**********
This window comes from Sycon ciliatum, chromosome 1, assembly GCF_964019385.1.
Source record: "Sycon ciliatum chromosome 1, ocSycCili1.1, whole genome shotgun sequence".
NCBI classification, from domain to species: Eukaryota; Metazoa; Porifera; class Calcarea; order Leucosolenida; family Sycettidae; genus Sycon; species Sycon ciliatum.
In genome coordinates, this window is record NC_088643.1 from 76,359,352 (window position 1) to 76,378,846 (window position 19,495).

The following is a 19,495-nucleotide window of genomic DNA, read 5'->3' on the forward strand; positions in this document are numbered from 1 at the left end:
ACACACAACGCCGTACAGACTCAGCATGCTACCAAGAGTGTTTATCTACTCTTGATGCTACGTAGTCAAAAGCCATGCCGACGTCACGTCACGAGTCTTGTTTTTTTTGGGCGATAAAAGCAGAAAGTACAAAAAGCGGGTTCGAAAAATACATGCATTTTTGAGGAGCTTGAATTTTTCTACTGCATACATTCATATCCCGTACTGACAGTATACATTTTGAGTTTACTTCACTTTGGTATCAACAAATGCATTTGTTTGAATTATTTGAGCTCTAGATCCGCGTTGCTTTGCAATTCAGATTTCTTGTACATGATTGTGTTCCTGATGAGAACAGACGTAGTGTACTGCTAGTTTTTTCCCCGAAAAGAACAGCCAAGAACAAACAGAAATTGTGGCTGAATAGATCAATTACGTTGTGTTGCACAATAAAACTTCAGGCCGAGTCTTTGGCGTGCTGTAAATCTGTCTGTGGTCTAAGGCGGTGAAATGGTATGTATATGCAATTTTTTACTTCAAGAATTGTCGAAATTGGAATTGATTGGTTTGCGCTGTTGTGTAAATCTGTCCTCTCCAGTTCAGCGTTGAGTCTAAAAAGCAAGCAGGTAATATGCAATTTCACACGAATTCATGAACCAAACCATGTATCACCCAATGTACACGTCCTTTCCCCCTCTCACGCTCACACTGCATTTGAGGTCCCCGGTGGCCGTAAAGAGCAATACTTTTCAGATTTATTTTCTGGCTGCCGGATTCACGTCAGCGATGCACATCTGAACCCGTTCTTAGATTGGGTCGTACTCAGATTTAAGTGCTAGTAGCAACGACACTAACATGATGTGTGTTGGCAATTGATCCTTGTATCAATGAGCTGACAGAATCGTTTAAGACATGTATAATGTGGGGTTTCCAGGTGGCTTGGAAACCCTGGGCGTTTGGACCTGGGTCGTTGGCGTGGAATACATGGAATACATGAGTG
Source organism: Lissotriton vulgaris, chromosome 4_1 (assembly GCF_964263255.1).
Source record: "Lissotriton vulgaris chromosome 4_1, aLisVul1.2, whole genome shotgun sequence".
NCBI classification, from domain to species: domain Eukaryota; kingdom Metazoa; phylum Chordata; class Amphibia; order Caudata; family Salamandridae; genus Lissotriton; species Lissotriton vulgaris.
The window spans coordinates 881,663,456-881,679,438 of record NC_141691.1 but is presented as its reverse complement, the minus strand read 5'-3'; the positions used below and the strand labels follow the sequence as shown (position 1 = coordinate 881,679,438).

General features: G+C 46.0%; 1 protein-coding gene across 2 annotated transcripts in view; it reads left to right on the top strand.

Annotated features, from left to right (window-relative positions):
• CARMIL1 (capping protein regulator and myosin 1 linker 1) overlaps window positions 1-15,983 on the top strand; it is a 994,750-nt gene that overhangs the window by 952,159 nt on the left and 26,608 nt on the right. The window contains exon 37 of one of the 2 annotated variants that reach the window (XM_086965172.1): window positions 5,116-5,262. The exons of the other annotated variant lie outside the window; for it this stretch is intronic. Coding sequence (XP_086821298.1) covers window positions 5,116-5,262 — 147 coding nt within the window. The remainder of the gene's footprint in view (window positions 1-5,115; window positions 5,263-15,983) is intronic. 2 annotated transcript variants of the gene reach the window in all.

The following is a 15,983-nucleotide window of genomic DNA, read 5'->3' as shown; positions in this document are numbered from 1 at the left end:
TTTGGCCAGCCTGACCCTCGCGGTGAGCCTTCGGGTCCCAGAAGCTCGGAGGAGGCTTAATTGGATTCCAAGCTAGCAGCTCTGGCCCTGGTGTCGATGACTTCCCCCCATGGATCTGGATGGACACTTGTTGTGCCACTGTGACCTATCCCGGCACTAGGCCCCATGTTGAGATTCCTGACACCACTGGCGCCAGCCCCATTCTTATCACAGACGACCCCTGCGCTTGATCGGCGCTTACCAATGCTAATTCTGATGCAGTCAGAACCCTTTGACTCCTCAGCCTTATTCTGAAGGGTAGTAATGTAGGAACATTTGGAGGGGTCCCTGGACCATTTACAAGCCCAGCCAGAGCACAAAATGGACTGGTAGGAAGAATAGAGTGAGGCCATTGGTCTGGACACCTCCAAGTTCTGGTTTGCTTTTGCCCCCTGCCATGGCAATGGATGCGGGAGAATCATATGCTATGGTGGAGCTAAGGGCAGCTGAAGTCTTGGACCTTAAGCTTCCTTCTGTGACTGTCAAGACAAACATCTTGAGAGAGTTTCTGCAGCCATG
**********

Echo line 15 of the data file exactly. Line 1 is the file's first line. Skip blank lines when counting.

TTTGGCCAGCCTGACCCTCGCGGTGAGCCTTCGGGTCCCAGAAGCTCGGAGGAGGCTTAATTGGATTCCAAGCTAGCAGCTCTGGCCCTGGTGTCGATGACTTCCCCCCATGGATCTGGATGGACACTTGTTGTGCCACTGTGACCTATCCCGGCACTAGGCCCCATGTTGAGATTCCTGACACCACTGGCGCCAGCCCCATTCTTATCACAGACGACCCCTGCGCTTGATCGGCGCTTACCAATGCTAATTCTGATGCAGTCAGAACCCTTTGACTCCTCAGCCTTATTCTGAAGGGTAGTAATGTAGGAACATTTGGAGGGGTCCCTGGACCATTTACAAGCCCAGCCAGAGCACAAAATGGACTGGTAGGAAGAATAGAGTGAGGCCATTGGTCTGGACACCTCCAAGTTCTGGTTTGCTTTTGCCCCCTGCCATGGCAATGGATGCGGGAGAATCATATGCTATGGTGGAGCTAAGGGCAGCTGAAGTCTTGGACCTTAAGCTTCCTTCTGTGACTGTCAAGACAAACATCTTGAGAGAGTTTCTGCAGCCATG